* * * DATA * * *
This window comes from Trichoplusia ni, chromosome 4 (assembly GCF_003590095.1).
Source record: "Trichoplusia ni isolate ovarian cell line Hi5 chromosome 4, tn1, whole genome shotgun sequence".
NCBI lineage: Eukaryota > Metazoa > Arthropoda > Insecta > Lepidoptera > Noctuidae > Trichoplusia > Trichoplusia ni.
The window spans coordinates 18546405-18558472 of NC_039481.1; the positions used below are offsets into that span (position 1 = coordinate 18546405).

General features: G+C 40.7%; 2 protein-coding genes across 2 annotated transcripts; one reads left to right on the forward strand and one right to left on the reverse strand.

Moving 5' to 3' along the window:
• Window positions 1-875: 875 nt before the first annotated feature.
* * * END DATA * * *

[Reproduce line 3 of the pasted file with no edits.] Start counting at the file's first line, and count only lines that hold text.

NCBI lineage: Eukaryota > Metazoa > Arthropoda > Insecta > Lepidoptera > Noctuidae > Trichoplusia > Trichoplusia ni.